The law-enforcement officers were called and on October 24th appellant was apprehended and questioned. He stated that on October 19 he was home all afternoon and evening and had not taken his car out. Later, he stated he was home until dark and had been drinking wine; that he then left in his car with the boy, Christopher; that the gun was already in the car; that ‘Chris' had it for a while and later put it over the back seat; that he was going to kill pigeons; that en route he saw the prosecutrix stalled in her car and out of gasoline; that he put her and the children in his car and stopped near a bridge and told her he had a flat tire; that he did not have sexual intercourse with her because she refused; that no threats were made to her about ‘gangs' and he never mentioned anything about a gun; that they drove to a gasoline station, bought some gasoline for each car and she gave him $2.00 for this purpose; that they drove back to her car, placed the gasoline in it; that she gave him $5.00 and left for home; and that he did not have sexual intercourse with her at all.

On another occasion, with a shorthand reporter present, he changed his story and said he did have sexual intercourse with her twice there and once later, as described by the prosecutrix, but claimed she consented to these acts; that he told her he probably would not have money enough to get home so she handed him her wallet and told him to take the $7 contained in it, said he could have it, and that he gave the billfold back to her and left.

On this appeal appellant claims: (1) that the testimony of the prosecutrix was inherently improbable and advances his reasons why the evidence falls short of that required to show that since the prosecutrix did not resist, she must have been prevented by threats of great and immediate bodily harm, accompanied by apparent power of execution, citing Penal Code, section 261, subdivision 4; and People v. Peterman, 103 Cal.App.2d 322, 229 P.2d 444.

A threat may be expressed by acts or conduct as well as by words. People v. Harris, 108 Cal.App.2d 84, 89, 238 P.2d 158. Submission through fear is not consent. People v. Cassandras, 83 Cal.App.2d 272, 279, 188 P.2d 546. A mere recitation of the testimony of the prosecutrix meets the requirements prescribed by Penal Code section 261, subdivision 4. While the testimony of the prosecutrix, when considered in connection with appellant's story, may well have been argued to the jury in support of his contention that there was not sufficient reasonable resistance offered by the prosecutrix, the jury's conclusion on this subject is final and is supported by the evidence. It cannot be said that her testimony was inherently improbable. People v. Simpson, 43 Cal.2d 553, 563, 275 P.2d 31; People v. Showers, 90 Cal.App.2d 248, 253, 202 P.2d 814; People v. Ogden, 41 Cal.App.2d 447, 455, 107 P.2d 50; People v. Harris, supra.

Appellant next argues that the prosecutrix merely handed her money to him without force or fear on his part, and accordingly the robbery charge cannot be supported. It is not necessary that the robbery be accomplished by means of both force and fear. People v. Borra, 123 Cal.App. 482, 484, 11 P.2d 403; People v. Calliham, 81 Cal.App.2d 928, 185 P.2d 342; Penal Code, Section 211. There was sufficient evidence that the appellant accomplished the acts of sexual intercourse and took the money from the prosecutrix by means of fear. People v. Enochs, 113 Cal.App.2d 231, 233, 247 P.2d 929.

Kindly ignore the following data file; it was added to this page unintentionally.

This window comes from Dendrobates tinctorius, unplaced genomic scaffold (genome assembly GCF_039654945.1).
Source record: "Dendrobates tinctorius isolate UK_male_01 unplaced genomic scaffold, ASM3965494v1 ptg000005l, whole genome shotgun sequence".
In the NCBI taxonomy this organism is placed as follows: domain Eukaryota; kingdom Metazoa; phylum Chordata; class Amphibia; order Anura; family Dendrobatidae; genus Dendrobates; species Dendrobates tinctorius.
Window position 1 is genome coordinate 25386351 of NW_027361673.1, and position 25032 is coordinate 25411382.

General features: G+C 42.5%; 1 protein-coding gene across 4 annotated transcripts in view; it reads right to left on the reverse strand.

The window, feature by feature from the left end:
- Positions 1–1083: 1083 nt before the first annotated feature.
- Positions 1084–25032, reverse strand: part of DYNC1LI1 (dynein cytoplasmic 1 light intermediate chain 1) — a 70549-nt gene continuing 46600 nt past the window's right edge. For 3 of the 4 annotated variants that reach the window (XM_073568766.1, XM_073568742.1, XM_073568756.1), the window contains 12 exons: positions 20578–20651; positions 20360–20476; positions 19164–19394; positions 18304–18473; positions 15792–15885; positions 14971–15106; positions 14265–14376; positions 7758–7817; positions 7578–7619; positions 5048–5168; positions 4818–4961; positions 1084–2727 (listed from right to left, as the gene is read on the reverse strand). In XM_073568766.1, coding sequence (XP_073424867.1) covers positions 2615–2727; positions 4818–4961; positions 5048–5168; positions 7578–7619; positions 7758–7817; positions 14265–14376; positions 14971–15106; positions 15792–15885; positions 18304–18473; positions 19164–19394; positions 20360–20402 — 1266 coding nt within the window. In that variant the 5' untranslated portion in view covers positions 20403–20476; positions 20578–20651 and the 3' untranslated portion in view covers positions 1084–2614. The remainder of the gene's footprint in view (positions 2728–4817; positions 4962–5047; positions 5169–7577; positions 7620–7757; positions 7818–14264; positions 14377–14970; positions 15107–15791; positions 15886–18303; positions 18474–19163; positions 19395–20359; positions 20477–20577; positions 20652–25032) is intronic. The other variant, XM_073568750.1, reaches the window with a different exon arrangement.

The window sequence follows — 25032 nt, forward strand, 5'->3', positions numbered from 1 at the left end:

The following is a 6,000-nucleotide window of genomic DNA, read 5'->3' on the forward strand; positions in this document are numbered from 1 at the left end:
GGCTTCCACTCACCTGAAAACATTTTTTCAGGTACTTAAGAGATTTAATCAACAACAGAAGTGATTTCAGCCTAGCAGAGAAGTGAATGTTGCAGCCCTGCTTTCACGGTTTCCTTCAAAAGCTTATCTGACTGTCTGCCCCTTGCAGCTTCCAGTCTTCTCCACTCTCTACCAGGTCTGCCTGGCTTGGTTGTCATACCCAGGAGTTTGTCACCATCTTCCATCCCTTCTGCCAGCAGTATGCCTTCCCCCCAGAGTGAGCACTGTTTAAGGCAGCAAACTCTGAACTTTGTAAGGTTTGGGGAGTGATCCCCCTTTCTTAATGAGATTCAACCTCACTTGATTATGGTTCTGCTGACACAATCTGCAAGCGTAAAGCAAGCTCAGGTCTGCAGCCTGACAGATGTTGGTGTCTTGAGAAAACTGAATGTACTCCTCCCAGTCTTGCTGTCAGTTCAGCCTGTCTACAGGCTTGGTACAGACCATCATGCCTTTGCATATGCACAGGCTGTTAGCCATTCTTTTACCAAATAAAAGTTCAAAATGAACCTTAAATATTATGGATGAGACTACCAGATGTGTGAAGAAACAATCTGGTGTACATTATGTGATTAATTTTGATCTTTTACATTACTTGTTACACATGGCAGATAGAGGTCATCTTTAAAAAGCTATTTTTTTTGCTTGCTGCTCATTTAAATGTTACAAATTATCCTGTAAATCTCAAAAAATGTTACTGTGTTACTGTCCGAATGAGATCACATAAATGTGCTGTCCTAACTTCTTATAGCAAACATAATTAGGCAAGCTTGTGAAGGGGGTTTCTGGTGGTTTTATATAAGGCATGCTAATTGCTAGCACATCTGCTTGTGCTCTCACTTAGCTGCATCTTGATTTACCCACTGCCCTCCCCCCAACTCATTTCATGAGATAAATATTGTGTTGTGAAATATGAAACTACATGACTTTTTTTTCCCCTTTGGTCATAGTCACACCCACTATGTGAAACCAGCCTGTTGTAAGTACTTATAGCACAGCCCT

The argument that appellant could not be convicted of second degree robbery where the threat by the gun was the inducing cause, because it would be robbery of the first degree, is untenable. The threats made were not only by the use of a gun but there were other threats which could well have placed her in fear to the extent that she parted with her money. At any rate, appellant could not complain that he was prejudiced by the verdict. People v. Hudson, 92 Cal.App. 593, 595, 268 P. 687; People v. James, 20 Cal.App.2d 88, 90, 66 P.2d 461.

Lastly, appellant claims the prosecutor committed prejudicial misconduct in stating he expected to prove defendant's consciousness of guilt by two named witnesses, i. e., that appellant attempted to escape from jail during his incarceration prior to trial, and made several statements during the day of his intention so to do, particularly when he did not later call such witnesses for this purpose. Appellant objected to the statement at the time. At the outset, counsel for the people announced he was merely stating what he thought his evidence would be and that he fairly believed it was admissible to show consciousness of guilt under People v. Arnold, 199 Cal. 471, 497, 250 P. 168. The court, during the arguments, remarked that it thought the jury understood ‘by this time’ that statements of counsel are not to be taken as evidence and that the evidence will come from the witnesses when admitted by the court. The reason for not calling the witnesses is not indicated. It does not affirmatively appear that there was any bad faith on the part of the prosecutor in making the statement or that the jury was not adequately instructed in respect to the statement of counsel not being considered as evidence in the case. We are convinced that no prejudicial error resulted. People v. Sing Yow, 145 Cal. 1, 9, 78 P. 235; People v. Gordon, 71 Cal.App.2d 606, 631, 163 P.2d 110; People v. Watson, 46 Cal.2d 818, 836, 299 P.2d 243.

Judgment and order denying a new trial affirmed.

GRIFFIN, Presiding Justice.

MUSSELL, J., and COUGHLIN, J. pro tem., concur.

Copied to clipboard